Skip to Content, Navigation, or Footer.
Support independent student journalism. Support independent student journalism. Support independent student journalism.
The Dartmouth
April 14, 2024 | Latest Issue
The Dartmouth

Field rushing declines under College condemnation

While small numbers of Dartmouth freshmen continue to rush the field during the annual Homecoming game, the practice appears to have waned considerably since its official prohibition in 1986.

The tradition originated in the 1950s, when large groups of freshmen ran out onto the field after halftime to form the numbers of their year. The practice was commonly viewed as a show of class pride, similar to the construction of the bonfire on the Green during the same weekend.

Nonetheless, rushing grew increasingly chaotic in the 1970s. The worst examples of such rowdiness occurred in 1981, when the Class of 1985 overturned a 15-year-old boy's wheelchair.

A similar incident occurred during a 1985 game, in which members of the Class of 1989 trampled an elderly lady in a wheelchair, contributing to the Committee on Standards' decision to ban field rushing the following year.

Since then, the tradition has waned to the point that only one or two students have rushed the field each year for the past 10 years, according to Dean of First Year Students Gail Zimmerman. She questioned whether rushing the field "is really a tradition, if only one out of a thousand freshmen do it."

Two freshmen rushed the field last year -- one, Ted Finnerty '05, was caught by the Hanover Police.

During a 2001 interview with The Dartmouth, Finnerty described hearing cheers from the crowd as the police brought him back across the field toward the Dartmouth section of the stadium. "I've never heard so much cheering -- I really have no idea why the police brought me back on to the field," he said.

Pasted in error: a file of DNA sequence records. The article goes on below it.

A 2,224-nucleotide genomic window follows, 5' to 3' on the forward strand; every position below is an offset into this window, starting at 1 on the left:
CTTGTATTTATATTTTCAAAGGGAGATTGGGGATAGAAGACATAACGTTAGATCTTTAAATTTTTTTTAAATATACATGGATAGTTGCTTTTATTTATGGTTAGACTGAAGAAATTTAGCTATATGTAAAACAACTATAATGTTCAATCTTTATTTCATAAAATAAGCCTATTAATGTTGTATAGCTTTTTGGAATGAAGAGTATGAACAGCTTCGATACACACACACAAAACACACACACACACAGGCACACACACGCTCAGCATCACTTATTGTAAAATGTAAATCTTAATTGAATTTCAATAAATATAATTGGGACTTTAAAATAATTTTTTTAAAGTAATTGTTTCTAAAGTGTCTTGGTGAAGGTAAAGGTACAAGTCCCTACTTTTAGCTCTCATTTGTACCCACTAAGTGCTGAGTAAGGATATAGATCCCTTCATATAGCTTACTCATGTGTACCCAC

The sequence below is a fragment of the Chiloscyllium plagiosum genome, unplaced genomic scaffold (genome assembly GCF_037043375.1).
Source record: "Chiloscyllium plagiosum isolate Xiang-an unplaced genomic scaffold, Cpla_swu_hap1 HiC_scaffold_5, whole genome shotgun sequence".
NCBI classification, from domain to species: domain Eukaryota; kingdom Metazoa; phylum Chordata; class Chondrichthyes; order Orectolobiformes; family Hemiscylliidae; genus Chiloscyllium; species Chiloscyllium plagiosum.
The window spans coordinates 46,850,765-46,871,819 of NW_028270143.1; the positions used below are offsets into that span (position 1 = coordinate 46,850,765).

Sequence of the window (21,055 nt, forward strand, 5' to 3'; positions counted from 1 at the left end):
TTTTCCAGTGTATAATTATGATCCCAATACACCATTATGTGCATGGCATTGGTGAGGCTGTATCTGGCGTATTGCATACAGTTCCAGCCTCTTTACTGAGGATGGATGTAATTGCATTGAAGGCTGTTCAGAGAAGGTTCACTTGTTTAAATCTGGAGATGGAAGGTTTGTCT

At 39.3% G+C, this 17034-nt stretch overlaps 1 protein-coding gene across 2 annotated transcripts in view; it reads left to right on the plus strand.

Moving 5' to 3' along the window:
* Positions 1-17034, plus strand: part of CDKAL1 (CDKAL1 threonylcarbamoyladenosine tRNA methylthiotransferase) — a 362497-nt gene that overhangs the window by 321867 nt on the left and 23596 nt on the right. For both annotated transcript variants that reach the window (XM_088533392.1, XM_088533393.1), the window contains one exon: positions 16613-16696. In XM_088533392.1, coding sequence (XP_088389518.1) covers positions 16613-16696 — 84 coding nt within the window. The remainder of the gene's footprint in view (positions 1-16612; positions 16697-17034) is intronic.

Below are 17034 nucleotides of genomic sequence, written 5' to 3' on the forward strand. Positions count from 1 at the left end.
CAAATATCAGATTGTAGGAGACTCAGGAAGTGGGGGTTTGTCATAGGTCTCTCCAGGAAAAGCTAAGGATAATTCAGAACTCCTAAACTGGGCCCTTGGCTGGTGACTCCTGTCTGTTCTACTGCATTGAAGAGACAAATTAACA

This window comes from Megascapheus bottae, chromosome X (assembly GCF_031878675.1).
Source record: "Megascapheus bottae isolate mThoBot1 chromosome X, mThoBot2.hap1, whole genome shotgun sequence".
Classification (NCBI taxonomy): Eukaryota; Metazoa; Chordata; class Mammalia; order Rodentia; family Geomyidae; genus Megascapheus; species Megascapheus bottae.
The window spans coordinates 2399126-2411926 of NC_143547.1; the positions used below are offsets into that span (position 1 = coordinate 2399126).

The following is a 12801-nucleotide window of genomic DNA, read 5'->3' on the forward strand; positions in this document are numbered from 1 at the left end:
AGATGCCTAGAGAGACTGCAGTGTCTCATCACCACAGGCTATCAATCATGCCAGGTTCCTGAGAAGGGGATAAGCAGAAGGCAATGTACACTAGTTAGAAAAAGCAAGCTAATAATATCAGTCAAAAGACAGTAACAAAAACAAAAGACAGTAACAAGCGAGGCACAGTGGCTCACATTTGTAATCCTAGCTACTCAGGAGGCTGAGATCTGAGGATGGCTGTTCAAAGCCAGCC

"I started waving at the stands with an upward motion, and they all cheered for me one last time -- until the police officer held my hands down."

Nonetheless, Finnerty said that he would not rush the field again. He said that his parents were present at the game to see him brought out onto the field and that they were "definitely angry, to say the least."

Zimmerman said that there is a range in the severity of punishments for students caught rushing the field according to the "egregiousness of their timing."

A fine of $180 and a three-term suspension is "standard," according to Zimmerman, but punishment can be still more severe if a student is caught on the field after the game has resumed.

As the Hanover Police considers rushing the field to be an act of trespassing, students caught rushing the field will incur arrest records, Zimmerman said.

Though no Homecoming has been completely free of freshmen rushing the field, some wonder if the College's significant punishment to rushing students will soon turn this "tradition" into a part of Dartmouth's history.